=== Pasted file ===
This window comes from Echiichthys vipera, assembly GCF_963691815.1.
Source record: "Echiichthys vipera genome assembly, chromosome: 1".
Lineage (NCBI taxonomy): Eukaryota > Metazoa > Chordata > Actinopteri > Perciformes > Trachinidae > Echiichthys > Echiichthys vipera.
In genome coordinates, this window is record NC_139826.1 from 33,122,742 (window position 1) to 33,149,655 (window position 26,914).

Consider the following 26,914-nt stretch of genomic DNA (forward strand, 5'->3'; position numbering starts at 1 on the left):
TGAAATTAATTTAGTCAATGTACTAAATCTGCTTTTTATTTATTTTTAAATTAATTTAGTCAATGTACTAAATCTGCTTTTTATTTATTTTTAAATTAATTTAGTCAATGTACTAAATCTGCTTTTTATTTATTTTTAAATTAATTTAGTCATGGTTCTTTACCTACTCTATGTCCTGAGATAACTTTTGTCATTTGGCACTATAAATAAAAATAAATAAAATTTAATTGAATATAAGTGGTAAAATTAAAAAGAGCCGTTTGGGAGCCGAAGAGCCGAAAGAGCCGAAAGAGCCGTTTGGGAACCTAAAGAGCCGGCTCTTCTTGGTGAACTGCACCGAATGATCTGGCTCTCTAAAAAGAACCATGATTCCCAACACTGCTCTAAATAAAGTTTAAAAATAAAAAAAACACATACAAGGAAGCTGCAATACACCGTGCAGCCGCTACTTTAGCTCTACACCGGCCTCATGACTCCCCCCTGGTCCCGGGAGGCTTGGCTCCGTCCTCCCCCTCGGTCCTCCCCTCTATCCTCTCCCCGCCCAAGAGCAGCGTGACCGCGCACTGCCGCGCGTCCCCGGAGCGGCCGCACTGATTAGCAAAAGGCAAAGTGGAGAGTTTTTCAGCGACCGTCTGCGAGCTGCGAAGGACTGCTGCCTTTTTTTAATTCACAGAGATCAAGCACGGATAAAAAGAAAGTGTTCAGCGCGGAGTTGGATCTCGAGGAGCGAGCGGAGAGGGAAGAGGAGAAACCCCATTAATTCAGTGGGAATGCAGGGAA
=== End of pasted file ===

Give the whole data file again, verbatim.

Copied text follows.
This window comes from Echiichthys vipera, assembly GCF_963691815.1.
Source record: "Echiichthys vipera genome assembly, chromosome: 1".
Lineage (NCBI taxonomy): Eukaryota > Metazoa > Chordata > Actinopteri > Perciformes > Trachinidae > Echiichthys > Echiichthys vipera.
In genome coordinates, this window is record NC_139826.1 from 33,122,742 (window position 1) to 33,149,655 (window position 26,914).

Consider the following 26,914-nt stretch of genomic DNA (forward strand, 5'->3'; position numbering starts at 1 on the left):
TGAAATTAATTTAGTCAATGTACTAAATCTGCTTTTTATTTATTTTTAAATTAATTTAGTCAATGTACTAAATCTGCTTTTTATTTATTTTTAAATTAATTTAGTCAATGTACTAAATCTGCTTTTTATTTATTTTTAAATTAATTTAGTCATGGTTCTTTACCTACTCTATGTCCTGAGATAACTTTTGTCATTTGGCACTATAAATAAAAATAAATAAAATTTAATTGAATATAAGTGGTAAAATTAAAAAGAGCCGTTTGGGAGCCGAAGAGCCGAAAGAGCCGAAAGAGCCGTTTGGGAACCTAAAGAGCCGGCTCTTCTTGGTGAACTGCACCGAATGATCTGGCTCTCTAAAAAGAACCATGATTCCCAACACTGCTCTAAATAAAGTTTAAAAATAAAAAAAACACATACAAGGAAGCTGCAATACACCGTGCAGCCGCTACTTTAGCTCTACACCGGCCTCATGACTCCCCCCTGGTCCCGGGAGGCTTGGCTCCGTCCTCCCCCTCGGTCCTCCCCTCTATCCTCTCCCCGCCCAAGAGCAGCGTGACCGCGCACTGCCGCGCGTCCCCGGAGCGGCCGCACTGATTAGCAAAAGGCAAAGTGGAGAGTTTTTCAGCGACCGTCTGCGAGCTGCGAAGGACTGCTGCCTTTTTTTAATTCACAGAGATCAAGCACGGATAAAAAGAAAGTGTTCAGCGCGGAGTTGGATCTCGAGGAGCGAGCGGAGAGGGAAGAGGAGAAACCCCATTAATTCAGTGGGAATGCAGGGAA